The bumblebee deaths marked an inauspicious start to National Pollinator Week, which runs through June 23.

      The City of Hillsboro and the Oregon Department of Agriculture are investigating the deaths of what could be hundreds of bees in downown Hillsboro over the past few days.

      The city notified state agricultural officials and the Xerces Society Friday. The kill-off is more alarming because its discovery comes after an estimated 50,000 bumblebees were found dead at a Target parking lot in Wilsonville during the past week or so.

      `€œWe take it seriously,'€ Hillsboro spokesman Patrick Preston said, Saturday. `€œWe recognize the importance of bees.'€

      Hillsboro officials aren'€™t sure what’s killing the bees, but Preston confirmed that the trees in downtown Hillsboro were treated with the same pesticide, Safari spray, as 55 trees that were sprayed in Wilsonville. Agricultural officials determined that the insecticide — which is meant to kill aphids — caused the Wilsonville bees'€™ deaths.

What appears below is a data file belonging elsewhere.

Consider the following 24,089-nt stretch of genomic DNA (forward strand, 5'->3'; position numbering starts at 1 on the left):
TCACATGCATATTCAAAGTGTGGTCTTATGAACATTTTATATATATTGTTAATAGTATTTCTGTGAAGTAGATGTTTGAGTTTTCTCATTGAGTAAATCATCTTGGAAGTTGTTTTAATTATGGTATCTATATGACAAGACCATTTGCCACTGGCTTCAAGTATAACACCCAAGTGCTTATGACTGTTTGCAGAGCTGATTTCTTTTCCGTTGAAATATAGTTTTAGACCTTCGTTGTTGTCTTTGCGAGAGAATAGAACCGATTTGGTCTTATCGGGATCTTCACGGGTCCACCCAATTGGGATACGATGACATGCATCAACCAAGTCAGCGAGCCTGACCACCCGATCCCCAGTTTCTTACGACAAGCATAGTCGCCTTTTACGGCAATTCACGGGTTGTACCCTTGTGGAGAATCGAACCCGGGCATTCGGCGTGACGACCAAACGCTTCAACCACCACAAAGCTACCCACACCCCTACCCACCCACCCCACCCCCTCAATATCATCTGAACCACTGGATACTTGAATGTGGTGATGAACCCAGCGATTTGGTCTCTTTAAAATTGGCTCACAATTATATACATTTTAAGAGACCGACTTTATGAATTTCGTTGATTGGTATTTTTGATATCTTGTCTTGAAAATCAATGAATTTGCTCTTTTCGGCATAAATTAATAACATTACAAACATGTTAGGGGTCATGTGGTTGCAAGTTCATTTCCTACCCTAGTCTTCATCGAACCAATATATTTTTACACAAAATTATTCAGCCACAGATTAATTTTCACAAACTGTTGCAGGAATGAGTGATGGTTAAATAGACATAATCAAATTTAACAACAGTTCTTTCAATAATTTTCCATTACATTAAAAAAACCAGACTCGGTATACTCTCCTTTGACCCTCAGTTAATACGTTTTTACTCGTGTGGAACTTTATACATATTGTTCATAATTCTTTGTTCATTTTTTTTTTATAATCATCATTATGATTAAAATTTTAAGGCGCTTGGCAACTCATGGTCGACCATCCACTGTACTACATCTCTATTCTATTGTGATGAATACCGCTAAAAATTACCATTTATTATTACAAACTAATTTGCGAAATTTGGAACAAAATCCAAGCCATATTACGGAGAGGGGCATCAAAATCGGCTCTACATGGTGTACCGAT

As soon as Preston learned of the Hillsboro die-off Friday, he visited the site along Southwest Washington Street. He saw about 100 dead or dying bees below one tree, and more living bees up in the tree."

      Thanks,

      Bill

      Bill Husztek
      Black Squirrel Cottage Enterprises
      7558 Marshall Drive
      Annandale, VA 22003
      703-573-8842
    • michaelinde
      --I hope they go after the offender and string them up . Down here on the gulf coast I can count the number of bumblebbes and honey bees on one hand every day
      Message 2 of 2 , Jun 25, 2013
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        --I hope they go after the offender and string them up . Down here on the gulf coast I can count the number of bumblebbes and honey bees on one hand every day and most days dont see either. Citrus trees fruirless,squash not bearing melons fruitless,just blooms. Between the farmers,city,county state goverments and the rairoads doing their thing famine is comeing to this country.
        mike